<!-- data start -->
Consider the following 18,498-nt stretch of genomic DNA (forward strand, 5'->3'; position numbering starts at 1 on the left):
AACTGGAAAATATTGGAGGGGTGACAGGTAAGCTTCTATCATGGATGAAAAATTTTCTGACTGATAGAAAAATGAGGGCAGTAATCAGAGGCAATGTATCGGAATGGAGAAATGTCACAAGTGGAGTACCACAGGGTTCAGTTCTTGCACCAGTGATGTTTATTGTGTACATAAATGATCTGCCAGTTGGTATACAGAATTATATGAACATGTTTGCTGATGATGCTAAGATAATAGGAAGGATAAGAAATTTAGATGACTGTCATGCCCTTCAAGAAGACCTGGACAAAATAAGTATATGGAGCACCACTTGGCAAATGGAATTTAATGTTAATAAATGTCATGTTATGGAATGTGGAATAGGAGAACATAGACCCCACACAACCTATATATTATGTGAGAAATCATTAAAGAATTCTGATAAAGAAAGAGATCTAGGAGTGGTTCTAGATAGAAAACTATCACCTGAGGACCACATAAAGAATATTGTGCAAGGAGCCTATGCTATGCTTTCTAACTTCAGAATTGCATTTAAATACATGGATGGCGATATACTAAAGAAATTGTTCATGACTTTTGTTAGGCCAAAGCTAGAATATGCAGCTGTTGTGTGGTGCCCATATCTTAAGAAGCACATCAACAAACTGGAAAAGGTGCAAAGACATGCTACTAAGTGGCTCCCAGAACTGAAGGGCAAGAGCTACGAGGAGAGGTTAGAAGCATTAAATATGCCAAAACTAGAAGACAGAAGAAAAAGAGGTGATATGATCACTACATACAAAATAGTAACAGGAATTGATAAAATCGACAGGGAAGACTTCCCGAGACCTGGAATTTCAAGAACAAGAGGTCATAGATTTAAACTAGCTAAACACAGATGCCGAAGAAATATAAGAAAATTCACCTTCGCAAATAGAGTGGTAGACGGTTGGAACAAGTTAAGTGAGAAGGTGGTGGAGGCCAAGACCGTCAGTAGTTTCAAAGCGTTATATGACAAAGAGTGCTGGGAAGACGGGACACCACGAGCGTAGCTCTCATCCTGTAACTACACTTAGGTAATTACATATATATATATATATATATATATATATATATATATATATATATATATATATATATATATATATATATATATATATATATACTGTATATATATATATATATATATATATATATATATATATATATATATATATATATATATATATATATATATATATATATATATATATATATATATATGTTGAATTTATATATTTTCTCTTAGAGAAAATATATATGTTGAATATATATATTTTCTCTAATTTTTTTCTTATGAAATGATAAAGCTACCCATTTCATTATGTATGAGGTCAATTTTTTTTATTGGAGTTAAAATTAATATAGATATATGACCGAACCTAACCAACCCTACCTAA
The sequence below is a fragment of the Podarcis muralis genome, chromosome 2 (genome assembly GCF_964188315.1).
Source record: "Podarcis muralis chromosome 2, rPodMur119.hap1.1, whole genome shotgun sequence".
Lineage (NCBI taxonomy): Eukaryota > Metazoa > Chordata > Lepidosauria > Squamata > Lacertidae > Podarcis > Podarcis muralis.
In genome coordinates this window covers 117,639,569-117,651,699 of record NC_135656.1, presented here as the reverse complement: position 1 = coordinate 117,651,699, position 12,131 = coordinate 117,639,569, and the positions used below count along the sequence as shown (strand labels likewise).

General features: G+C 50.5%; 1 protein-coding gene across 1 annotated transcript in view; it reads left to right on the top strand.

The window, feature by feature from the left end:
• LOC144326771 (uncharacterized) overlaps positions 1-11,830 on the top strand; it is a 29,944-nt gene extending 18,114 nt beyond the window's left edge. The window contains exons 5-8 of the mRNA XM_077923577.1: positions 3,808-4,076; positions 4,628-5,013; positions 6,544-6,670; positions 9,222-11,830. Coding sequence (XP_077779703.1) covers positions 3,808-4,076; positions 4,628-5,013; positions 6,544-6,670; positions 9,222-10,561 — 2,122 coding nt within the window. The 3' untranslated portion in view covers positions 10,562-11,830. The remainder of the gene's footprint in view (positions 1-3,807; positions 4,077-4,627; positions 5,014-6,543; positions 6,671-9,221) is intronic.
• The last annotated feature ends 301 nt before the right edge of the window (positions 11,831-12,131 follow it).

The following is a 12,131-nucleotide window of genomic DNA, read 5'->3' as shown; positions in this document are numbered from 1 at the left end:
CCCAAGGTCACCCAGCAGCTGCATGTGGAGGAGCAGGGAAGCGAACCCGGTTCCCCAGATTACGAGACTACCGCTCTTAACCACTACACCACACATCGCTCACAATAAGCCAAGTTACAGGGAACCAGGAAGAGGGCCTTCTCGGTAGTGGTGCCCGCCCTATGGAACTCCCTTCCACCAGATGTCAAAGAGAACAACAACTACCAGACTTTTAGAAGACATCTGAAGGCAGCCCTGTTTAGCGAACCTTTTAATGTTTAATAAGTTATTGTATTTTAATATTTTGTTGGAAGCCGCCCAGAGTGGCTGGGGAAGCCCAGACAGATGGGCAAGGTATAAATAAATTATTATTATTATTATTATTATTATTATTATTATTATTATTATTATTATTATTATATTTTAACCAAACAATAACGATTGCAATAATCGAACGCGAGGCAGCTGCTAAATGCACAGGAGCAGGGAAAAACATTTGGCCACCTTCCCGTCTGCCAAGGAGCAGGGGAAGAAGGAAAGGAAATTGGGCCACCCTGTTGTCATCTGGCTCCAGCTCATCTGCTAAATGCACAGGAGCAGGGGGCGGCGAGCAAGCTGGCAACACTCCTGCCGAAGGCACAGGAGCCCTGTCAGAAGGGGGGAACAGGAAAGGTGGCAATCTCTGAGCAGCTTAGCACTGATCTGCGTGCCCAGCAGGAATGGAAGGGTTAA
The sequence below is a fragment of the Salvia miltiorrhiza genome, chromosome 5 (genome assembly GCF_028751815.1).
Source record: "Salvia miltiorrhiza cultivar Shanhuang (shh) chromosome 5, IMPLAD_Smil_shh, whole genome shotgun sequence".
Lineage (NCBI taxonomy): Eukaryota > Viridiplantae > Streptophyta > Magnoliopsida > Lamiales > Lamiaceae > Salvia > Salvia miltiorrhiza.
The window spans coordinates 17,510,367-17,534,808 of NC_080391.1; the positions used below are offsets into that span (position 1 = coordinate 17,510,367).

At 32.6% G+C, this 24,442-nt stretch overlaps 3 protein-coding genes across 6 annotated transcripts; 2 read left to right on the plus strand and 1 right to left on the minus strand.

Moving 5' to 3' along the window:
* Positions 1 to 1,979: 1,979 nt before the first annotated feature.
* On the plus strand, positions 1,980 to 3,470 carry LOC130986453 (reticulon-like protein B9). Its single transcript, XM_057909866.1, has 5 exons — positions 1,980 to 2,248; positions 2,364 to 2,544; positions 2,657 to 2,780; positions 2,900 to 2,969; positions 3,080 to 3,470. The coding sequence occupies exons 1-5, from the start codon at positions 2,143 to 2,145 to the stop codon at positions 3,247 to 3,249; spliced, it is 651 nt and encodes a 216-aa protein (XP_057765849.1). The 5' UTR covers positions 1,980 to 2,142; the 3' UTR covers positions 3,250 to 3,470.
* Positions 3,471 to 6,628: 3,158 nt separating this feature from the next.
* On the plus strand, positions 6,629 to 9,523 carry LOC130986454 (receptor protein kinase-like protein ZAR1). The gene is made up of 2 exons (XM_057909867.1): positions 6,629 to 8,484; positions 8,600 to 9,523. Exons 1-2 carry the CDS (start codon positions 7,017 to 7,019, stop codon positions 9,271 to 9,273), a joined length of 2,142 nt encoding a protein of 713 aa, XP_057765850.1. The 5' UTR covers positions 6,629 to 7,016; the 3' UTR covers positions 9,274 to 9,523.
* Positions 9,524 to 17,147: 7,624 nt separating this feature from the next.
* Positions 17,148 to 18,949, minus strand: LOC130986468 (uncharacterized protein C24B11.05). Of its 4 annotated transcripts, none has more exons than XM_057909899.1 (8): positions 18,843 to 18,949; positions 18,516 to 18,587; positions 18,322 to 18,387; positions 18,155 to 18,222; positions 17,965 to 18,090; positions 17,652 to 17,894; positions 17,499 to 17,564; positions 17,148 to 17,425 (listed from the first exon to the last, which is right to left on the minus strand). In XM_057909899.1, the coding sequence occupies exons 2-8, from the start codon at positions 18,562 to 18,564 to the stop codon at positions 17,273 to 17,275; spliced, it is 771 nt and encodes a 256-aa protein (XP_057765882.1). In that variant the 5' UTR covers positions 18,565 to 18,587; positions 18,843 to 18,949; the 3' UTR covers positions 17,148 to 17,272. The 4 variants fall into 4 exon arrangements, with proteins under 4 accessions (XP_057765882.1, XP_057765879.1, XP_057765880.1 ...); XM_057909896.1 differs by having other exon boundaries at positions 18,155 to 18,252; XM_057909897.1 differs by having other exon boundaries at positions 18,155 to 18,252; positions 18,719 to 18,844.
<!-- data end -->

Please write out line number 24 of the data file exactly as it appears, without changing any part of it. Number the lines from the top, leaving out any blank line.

* Positions 17,148 to 18,949, minus strand: LOC130986468 (uncharacterized protein C24B11.05). Of its 4 annotated transcripts, none has more exons than XM_057909899.1 (8): positions 18,843 to 18,949; positions 18,516 to 18,587; positions 18,322 to 18,387; positions 18,155 to 18,222; positions 17,965 to 18,090; positions 17,652 to 17,894; positions 17,499 to 17,564; positions 17,148 to 17,425 (listed from the first exon to the last, which is right to left on the minus strand). In XM_057909899.1, the coding sequence occupies exons 2-8, from the start codon at positions 18,562 to 18,564 to the stop codon at positions 17,273 to 17,275; spliced, it is 771 nt and encodes a 256-aa protein (XP_057765882.1). In that variant the 5' UTR covers positions 18,565 to 18,587; positions 18,843 to 18,949; the 3' UTR covers positions 17,148 to 17,272. The 4 variants fall into 4 exon arrangements, with proteins under 4 accessions (XP_057765882.1, XP_057765879.1, XP_057765880.1 ...); XM_057909896.1 differs by having other exon boundaries at positions 18,155 to 18,252; XM_057909897.1 differs by having other exon boundaries at positions 18,155 to 18,252; positions 18,719 to 18,844.